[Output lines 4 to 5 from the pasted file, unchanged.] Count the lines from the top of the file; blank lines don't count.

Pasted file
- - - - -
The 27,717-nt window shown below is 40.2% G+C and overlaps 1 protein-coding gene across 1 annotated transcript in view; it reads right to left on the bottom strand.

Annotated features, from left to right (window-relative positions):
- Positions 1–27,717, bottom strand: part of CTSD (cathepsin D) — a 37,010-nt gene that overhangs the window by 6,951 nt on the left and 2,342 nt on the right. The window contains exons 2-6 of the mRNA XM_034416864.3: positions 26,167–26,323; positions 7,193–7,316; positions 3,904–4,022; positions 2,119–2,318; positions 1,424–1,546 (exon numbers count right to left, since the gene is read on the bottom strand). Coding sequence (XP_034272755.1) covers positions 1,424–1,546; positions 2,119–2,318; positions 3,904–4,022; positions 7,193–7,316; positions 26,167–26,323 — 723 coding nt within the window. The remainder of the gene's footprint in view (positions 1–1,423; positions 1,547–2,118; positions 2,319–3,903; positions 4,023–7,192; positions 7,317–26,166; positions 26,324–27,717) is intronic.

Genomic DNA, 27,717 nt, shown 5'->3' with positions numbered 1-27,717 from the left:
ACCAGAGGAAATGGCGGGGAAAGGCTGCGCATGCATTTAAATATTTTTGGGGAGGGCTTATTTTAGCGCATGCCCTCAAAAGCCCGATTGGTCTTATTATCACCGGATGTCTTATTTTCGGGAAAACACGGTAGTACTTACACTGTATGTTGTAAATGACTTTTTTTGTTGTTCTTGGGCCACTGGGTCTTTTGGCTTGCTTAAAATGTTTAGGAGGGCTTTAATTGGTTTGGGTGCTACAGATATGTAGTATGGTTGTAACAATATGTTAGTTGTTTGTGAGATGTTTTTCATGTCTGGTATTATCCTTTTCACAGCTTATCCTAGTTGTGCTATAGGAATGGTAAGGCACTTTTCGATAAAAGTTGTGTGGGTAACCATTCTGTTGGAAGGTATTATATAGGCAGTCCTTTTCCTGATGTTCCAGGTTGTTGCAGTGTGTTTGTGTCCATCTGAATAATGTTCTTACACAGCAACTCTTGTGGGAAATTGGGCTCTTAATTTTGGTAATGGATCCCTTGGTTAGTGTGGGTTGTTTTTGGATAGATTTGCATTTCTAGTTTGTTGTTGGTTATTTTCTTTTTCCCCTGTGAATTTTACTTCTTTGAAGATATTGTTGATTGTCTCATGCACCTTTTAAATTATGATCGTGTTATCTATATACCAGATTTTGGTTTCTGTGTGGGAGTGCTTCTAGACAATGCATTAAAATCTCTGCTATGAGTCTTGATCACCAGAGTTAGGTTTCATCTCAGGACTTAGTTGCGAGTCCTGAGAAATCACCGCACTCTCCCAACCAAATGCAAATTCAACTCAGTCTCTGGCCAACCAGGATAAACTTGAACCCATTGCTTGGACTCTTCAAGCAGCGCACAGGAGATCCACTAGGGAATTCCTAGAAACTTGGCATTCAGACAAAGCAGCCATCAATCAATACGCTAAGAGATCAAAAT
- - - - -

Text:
Genomic DNA, 27,717 nt, shown 5'->3' with positions numbered 1-27,717 from the left:
ACCAGAGGAAATGGCGGGGAAAGGCTGCGCATGCATTTAAATATTTTTGGGGAGGGCTTATTTTAGCGCATGCCCTCAAAAGCCCGATTGGTCTTATTATCACCGGATGTCTTATTTTCGGGAAAACACGGTAGTACTTACACTGTATGTTGTAAATGACTTTTTTTGTTGTTCTTGGGCCACTGGGTCTTTTGGCTTGCTTAAAATGTTTAGGAGGGCTTTAATTGGTTTGGGTGCTACAGATATGTAGTATGGTTGTAACAATATGTTAGTTGTTTGTGAGATGTTTTTCATGTCTGGTATTATCCTTTTCACAGCTTATCCTAGTTGTGCTATAGGAATGGTAAGGCACTTTTCGATAAAAGTTGTGTGGGTAACCATTCTGTTGGAAGGTATTATATAGGCAGTCCTTTTCCTGATGTTCCAGGTTGTTGCAGTGTGTTTGTGTCCATCTGAATAATGTTCTTACACAGCAACTCTTGTGGGAAATTGGGCTCTTAATTTTGGTAATGGATCCCTTGGTTAGTGTGGGTTGTTTTTGGATAGATTTGCATTTCTAGTTTGTTGTTGGTTATTTTCTTTTTCCCCTGTGAATTTTACTTCTTTGAAGATATTGTTGATTGTCTCATGCACCTTTTAAATTATGATCGTGTTATCTATATACCAGATTTTGGTTTCTGTGTGGGAGTGCTTCTAGACAATGCATTAAAATCTCTGCTATGAGTCTTGATCACCAGAGTTAGGTTTCATCTCAGGACTTAGTTGCGAGTCCTGAGAAATCACCGCACTCTCCCAACCAAATGCAAATTCAACTCAGTCTCTGGCCAACCAGGATAAACTTGAACCCATTGCTTGGACTCTTCAAGCAGCGCACAGGAGATCCACTAGGGAATTCCTAGAAACTTGGCATTCAGACAAAGCAGCCATCAATCAATACGCTAAGAGATCAAAAT